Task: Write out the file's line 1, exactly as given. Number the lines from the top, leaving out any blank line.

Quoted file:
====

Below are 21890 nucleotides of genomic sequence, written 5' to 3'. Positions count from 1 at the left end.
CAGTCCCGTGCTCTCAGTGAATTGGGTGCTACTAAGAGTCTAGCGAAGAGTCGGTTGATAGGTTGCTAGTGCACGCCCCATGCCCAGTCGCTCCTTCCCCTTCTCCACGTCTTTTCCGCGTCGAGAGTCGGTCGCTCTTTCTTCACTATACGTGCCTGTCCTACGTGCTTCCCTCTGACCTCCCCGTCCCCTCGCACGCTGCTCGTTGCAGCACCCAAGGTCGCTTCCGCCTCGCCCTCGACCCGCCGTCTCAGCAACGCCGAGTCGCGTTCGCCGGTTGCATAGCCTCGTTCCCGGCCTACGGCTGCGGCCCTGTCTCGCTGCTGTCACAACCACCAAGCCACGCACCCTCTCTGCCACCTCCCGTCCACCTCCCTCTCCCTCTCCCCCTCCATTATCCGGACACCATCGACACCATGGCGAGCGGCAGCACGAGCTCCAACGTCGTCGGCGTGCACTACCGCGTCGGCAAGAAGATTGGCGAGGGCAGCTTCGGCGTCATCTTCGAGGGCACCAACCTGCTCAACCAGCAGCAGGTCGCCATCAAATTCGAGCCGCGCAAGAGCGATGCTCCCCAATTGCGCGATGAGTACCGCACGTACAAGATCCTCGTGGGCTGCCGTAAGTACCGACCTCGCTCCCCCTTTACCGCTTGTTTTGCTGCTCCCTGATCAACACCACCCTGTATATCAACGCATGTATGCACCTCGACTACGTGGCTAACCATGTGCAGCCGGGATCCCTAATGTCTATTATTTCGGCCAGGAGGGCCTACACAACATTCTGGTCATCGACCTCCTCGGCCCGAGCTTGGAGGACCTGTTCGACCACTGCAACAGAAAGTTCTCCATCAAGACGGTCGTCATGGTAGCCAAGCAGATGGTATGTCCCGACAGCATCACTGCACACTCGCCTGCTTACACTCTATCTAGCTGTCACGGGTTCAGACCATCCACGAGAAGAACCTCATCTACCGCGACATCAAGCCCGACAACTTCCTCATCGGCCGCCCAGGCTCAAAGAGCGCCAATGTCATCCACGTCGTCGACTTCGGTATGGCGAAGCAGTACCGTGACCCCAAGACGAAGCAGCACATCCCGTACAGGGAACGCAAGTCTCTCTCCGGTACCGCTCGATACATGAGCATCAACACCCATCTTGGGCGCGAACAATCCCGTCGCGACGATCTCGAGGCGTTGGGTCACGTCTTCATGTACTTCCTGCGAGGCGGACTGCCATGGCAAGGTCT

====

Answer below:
Below are 21890 nucleotides of genomic sequence, written 5' to 3'. Positions count from 1 at the left end.